If you’re not paying attention and you miss your puppy’s signals, he won’t have any choice. He will have some accidents in the house. His little bladder isn’t very big and he can’t wait very long. So don’t get mad at him. Try to pay better attention next time.


Become An EXPERT In Dog Body Language


Training Aids

There are some training aids you can use to help house train your puppy. Some people like to use potty training pads for house training. These pads have been treated with a chemical that encourages a puppy to pee on them instead of going somewhere else. They are good to use if you are training your puppy to potty indoors in a certain area. They are preferable to using newspapers. They often have plastic underneath to keep urine from seeping through. You can also use them outdoors. Place them in a particular spot in the yard where you want your puppy to relieve himself. This will keep your puppy from pottying in places you don’t want him to go.

Some people like to use porch potty-type pans for their puppies and dogs. These are trays inlaid with artificial grass or real sod that allows urine to go through to a tray underneath. Solid waste can be removed as necessary. Potty pads can also be used with these pans to encourage a puppy to use them.

You can also use a dog crate to help potty train your puppy. Dogs and puppies don’t like to soil their sleeping area. When a puppy is crate-trained and sleeps in a crate at night, it helps him sleep through the night without having an accident. Puppies should not be confined to the crate for more than a few hours. Puppies can usually stay in the crate for about two hours per month of age before needing a potty break. A puppy would need to be about four to five months old before he could stay in the crate all night.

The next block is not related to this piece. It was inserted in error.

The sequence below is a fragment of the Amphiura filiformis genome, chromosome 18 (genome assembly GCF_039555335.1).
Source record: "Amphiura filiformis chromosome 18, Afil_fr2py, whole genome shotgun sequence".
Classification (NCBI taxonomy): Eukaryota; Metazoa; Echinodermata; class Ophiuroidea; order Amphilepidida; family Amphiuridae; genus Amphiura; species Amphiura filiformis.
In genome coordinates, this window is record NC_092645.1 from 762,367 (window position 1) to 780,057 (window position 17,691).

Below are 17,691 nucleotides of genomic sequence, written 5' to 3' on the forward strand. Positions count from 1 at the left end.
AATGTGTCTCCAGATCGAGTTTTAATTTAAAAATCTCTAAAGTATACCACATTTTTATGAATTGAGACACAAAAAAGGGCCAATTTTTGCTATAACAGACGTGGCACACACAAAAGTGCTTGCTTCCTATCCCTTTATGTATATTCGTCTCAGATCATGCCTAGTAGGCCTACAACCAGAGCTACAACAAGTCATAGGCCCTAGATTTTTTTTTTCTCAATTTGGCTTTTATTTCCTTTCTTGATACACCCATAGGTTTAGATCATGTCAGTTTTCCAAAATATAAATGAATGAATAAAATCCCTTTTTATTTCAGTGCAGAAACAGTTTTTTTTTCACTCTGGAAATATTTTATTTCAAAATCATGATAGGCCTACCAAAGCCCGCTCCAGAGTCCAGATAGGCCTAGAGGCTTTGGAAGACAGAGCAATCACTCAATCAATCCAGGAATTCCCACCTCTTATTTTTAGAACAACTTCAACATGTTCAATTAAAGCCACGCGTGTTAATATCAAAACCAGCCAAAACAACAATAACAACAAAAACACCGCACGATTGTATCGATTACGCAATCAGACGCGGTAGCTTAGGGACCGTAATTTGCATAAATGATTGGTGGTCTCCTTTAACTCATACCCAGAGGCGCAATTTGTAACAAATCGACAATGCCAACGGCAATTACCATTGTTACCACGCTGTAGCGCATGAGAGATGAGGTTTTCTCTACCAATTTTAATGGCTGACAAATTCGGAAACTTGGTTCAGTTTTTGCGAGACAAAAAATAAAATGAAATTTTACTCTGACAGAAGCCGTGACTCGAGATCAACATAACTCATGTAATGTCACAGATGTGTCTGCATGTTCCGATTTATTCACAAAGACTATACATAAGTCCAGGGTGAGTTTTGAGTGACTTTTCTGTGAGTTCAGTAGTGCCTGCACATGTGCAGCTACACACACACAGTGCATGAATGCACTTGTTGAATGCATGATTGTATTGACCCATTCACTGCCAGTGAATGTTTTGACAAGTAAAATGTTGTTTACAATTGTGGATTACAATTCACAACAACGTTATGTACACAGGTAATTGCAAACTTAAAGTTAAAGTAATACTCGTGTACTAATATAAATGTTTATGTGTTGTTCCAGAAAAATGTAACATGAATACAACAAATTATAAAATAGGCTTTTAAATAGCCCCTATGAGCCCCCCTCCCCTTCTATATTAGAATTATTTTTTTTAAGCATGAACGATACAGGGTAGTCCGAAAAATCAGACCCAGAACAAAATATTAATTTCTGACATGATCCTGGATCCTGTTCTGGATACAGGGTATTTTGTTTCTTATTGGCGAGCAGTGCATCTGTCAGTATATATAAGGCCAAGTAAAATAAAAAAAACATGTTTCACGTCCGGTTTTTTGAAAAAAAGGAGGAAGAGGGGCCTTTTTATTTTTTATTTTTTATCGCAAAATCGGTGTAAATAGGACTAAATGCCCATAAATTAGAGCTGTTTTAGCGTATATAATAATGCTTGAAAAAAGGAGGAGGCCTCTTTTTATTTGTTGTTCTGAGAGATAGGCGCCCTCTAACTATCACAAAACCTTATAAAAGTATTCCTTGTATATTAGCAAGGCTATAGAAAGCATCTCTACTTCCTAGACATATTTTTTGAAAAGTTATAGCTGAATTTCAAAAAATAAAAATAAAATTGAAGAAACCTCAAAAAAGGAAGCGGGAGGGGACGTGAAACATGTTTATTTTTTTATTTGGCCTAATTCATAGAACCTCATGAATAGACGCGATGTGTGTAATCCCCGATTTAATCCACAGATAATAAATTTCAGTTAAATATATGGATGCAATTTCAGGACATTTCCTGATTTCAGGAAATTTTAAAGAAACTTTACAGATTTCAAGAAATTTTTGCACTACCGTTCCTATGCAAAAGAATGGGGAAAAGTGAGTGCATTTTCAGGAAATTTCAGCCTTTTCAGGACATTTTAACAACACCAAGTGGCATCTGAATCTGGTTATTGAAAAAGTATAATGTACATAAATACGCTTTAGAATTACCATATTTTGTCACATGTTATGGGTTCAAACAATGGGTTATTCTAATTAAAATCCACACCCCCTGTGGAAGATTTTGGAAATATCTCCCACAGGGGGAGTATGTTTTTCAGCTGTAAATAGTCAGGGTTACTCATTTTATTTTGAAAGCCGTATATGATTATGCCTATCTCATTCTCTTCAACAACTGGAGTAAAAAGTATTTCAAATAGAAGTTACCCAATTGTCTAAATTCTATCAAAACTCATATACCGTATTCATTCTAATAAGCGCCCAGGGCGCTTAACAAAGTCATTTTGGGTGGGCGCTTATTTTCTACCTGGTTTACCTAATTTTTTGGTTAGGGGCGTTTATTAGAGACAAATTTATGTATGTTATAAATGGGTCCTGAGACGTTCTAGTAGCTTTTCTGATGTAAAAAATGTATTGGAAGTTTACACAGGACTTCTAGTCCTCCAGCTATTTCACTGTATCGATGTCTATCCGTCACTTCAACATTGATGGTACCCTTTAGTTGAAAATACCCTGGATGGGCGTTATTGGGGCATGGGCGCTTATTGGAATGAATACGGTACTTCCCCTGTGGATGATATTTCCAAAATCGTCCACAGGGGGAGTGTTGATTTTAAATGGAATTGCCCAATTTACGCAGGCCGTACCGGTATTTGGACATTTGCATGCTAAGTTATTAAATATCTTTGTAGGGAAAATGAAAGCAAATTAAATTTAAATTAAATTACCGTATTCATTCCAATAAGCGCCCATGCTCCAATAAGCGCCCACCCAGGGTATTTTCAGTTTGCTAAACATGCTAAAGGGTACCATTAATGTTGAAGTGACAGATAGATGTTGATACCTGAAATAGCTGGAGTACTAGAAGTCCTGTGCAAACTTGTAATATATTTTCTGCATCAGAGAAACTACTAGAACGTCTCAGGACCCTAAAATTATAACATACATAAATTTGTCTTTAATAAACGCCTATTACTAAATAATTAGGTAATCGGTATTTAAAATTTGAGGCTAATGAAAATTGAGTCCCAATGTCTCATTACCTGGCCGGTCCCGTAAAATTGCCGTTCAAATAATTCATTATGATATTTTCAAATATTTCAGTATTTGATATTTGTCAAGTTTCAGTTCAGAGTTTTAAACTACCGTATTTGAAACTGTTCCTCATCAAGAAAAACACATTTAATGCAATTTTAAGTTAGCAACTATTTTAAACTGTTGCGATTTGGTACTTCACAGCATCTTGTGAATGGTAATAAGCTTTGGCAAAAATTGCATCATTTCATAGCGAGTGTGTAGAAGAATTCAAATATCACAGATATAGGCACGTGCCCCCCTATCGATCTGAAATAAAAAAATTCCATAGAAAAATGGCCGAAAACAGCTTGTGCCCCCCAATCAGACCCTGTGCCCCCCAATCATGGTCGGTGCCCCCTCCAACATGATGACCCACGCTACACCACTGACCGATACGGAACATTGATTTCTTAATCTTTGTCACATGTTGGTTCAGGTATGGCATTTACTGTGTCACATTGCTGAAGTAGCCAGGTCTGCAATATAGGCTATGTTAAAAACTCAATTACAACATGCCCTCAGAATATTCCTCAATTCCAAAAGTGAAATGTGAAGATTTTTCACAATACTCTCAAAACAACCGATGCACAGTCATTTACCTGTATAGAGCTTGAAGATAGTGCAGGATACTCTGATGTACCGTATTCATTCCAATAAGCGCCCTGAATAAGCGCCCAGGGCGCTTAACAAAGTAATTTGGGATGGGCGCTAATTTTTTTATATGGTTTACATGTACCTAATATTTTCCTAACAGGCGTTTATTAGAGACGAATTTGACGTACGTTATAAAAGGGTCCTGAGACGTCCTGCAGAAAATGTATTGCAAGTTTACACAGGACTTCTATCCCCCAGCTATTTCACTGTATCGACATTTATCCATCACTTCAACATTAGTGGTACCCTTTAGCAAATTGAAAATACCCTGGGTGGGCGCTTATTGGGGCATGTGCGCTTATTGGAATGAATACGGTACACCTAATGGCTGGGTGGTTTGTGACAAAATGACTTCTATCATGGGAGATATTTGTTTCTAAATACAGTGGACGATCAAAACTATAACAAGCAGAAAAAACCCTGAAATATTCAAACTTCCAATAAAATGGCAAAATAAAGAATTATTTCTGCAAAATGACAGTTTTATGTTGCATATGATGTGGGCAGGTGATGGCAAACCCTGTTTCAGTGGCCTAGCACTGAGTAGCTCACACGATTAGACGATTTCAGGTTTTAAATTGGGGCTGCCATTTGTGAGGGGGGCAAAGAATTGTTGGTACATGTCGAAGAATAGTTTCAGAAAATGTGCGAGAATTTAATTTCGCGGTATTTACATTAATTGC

Potty Training Tips

There are a few training tips that will help you potty train your puppy. Your puppy has a better chance of sleeping through the night without having an accident if you feed him his dinner before about 7 o’clock. If you feed him dinner after this time he will almost certainly need to go out during the night. If you feed him dinner no later than 7 pm then he should be able to potty for the last time by about 11 pm. It also helps if you put his water up by 10 or 11 pm so he won’t need to pee during the night. Once your puppy is older and able to control his bladder better, you can leave his water down during the night.

Remember to use praise and rewards for potty training. Many people scold puppies when they have accidents but they forget to praise and reward their puppies when they successfully potty outside! Tell your puppy he’s doing a good job. Give him some treats. Celebrate when he gets it right. Make pottying something fun.

If you stick with it and take your puppy outside often, he should be house trained in just a few weeks. In some cases puppies catch on very quickly and they can be house trained in just a couple of weeks. Sometimes it takes several weeks. Every puppy is different. Just be patient, watch for your puppy’s signals, and use a good schedule. Your puppy will learn and he’ll be potty trained in no time at all.

One last thing… if you haven’t checked it out yet, we also have an article on properly feeding a puppy that you might be interested in.

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Potty Training A Puppy
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Potty training a puppy? Believe it or not, this can be a very simple process! Check out how to properly potty train a puppy the fun and fast way here.